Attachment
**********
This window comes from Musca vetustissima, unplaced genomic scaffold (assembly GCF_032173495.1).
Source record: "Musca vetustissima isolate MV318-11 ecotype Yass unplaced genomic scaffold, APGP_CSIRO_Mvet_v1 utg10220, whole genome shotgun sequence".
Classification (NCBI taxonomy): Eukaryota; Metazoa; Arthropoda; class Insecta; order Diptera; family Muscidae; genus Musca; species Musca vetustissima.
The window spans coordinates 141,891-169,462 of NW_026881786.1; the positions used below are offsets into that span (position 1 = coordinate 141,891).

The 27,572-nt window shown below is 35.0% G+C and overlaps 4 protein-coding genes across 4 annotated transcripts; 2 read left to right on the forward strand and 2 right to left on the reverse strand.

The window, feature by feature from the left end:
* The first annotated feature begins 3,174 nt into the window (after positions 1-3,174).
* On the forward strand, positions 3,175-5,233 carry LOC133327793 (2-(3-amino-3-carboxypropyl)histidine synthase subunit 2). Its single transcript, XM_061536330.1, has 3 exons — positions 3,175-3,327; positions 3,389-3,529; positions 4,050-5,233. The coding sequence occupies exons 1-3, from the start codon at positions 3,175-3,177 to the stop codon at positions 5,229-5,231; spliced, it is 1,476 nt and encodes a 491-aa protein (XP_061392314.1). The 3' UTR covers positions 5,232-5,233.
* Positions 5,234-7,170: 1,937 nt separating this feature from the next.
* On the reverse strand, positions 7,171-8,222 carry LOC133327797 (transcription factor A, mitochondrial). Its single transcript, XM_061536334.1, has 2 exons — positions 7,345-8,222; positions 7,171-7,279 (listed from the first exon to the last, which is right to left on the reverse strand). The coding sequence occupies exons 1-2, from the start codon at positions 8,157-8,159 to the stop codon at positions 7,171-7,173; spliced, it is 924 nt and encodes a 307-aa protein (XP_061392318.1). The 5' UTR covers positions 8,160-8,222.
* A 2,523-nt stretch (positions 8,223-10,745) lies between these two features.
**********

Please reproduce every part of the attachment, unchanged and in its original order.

This window comes from Musca vetustissima, unplaced genomic scaffold (assembly GCF_032173495.1).
Source record: "Musca vetustissima isolate MV318-11 ecotype Yass unplaced genomic scaffold, APGP_CSIRO_Mvet_v1 utg10220, whole genome shotgun sequence".
Classification (NCBI taxonomy): Eukaryota; Metazoa; Arthropoda; class Insecta; order Diptera; family Muscidae; genus Musca; species Musca vetustissima.
The window spans coordinates 141,891-169,462 of NW_026881786.1; the positions used below are offsets into that span (position 1 = coordinate 141,891).

The 27,572-nt window shown below is 35.0% G+C and overlaps 4 protein-coding genes across 4 annotated transcripts; 2 read left to right on the forward strand and 2 right to left on the reverse strand.

The window, feature by feature from the left end:
* The first annotated feature begins 3,174 nt into the window (after positions 1-3,174).
* On the forward strand, positions 3,175-5,233 carry LOC133327793 (2-(3-amino-3-carboxypropyl)histidine synthase subunit 2). Its single transcript, XM_061536330.1, has 3 exons — positions 3,175-3,327; positions 3,389-3,529; positions 4,050-5,233. The coding sequence occupies exons 1-3, from the start codon at positions 3,175-3,177 to the stop codon at positions 5,229-5,231; spliced, it is 1,476 nt and encodes a 491-aa protein (XP_061392314.1). The 3' UTR covers positions 5,232-5,233.
* Positions 5,234-7,170: 1,937 nt separating this feature from the next.
* On the reverse strand, positions 7,171-8,222 carry LOC133327797 (transcription factor A, mitochondrial). Its single transcript, XM_061536334.1, has 2 exons — positions 7,345-8,222; positions 7,171-7,279 (listed from the first exon to the last, which is right to left on the reverse strand). The coding sequence occupies exons 1-2, from the start codon at positions 8,157-8,159 to the stop codon at positions 7,171-7,173; spliced, it is 924 nt and encodes a 307-aa protein (XP_061392318.1). The 5' UTR covers positions 8,160-8,222.
* A 2,523-nt stretch (positions 8,223-10,745) lies between these two features.